Problem-solving and improvisation were an everyday part of my growing up: My father was an engineer and inventor, and in his spare time he built furniture for our home and fantastical climbing structures and vehicles in which we careened around the backyard. (He taught himself to build a cabin cruiser and then a sailboat in that same backyard!) Dad shot black and white film with a homemade box camera, developing and printing his landscapes and portraits in our hall closet (still full of coats!) before he set up a proper dark room.
Just as my father was a self-taught engineer and craftsman, I’m largely a self-taught pastry chef, and I love a good hardware store as much as I love a kitchen supply store. This may explain why I go insane in kitchen stores. I adore good equipment, beautiful design, and gorgeous tableware. I love tools, but the recent avalanche of clunky single-purpose gadgets drives me nuts. Too many are silly, badly designed, and (frankly) ugly, not to mention space-consuming and annoying to clean. I don’t want them in my drawers!
Some solve problems we didn’t know we had; others do things that can be done as easily (even more easily) with a knife or fingers. Some are clever but easily improvised with items already in the kitchen. Chefs, in particular pastry chefs and chocolatiers, have always been clever problem-solvers, ingenious at cross-using tools and improvising solutions. So I find silly gadgets a little insulting—and I’m afraid that they deprive new or young cooks of the satisfaction and fun of learning simple skills and honing them.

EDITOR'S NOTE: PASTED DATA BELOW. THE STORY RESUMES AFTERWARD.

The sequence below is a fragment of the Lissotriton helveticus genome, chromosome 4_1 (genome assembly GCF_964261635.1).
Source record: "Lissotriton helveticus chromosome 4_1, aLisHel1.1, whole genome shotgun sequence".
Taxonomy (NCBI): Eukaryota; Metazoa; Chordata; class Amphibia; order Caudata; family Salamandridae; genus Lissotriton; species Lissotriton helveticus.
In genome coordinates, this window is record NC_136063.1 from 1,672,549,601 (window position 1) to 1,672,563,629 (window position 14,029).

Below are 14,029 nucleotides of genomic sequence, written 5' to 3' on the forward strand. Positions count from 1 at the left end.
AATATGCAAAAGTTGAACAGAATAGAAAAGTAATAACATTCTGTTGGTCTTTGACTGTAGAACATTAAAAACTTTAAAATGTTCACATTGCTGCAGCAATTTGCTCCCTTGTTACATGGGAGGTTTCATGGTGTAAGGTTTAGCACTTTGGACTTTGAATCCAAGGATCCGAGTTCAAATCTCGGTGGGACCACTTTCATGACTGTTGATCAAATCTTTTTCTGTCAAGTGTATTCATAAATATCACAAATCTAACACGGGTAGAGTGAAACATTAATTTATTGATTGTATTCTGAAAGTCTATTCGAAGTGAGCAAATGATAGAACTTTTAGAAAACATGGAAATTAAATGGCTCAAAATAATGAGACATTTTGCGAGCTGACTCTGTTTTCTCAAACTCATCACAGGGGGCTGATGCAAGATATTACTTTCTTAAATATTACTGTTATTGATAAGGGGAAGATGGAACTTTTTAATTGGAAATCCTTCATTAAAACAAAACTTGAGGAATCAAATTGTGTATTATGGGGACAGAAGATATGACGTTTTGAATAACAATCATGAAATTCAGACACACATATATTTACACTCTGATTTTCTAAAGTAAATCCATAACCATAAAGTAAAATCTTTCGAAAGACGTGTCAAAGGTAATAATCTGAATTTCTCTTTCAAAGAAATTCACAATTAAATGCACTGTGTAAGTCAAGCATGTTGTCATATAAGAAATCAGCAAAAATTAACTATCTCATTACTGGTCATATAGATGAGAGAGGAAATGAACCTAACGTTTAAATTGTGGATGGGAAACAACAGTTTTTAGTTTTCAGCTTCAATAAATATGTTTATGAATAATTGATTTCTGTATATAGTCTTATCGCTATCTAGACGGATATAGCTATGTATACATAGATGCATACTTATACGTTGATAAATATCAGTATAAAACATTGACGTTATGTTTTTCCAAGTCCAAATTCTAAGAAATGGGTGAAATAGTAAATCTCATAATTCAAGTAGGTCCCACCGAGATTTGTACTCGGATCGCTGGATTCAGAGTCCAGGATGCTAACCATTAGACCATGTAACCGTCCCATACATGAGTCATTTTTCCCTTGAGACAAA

I won’t buy a gadget that saves a little bit of time for a task that I don’t do often or repetitively. A cauliflower corer (!) might save loads of time (and carpel tunnel) in a cauliflower-themed restaurant where cooks might handle dozens of cauliflowers each day. But I dismantle just one cauliflower at a time, now and again, with a knife; I don’t need a special corer.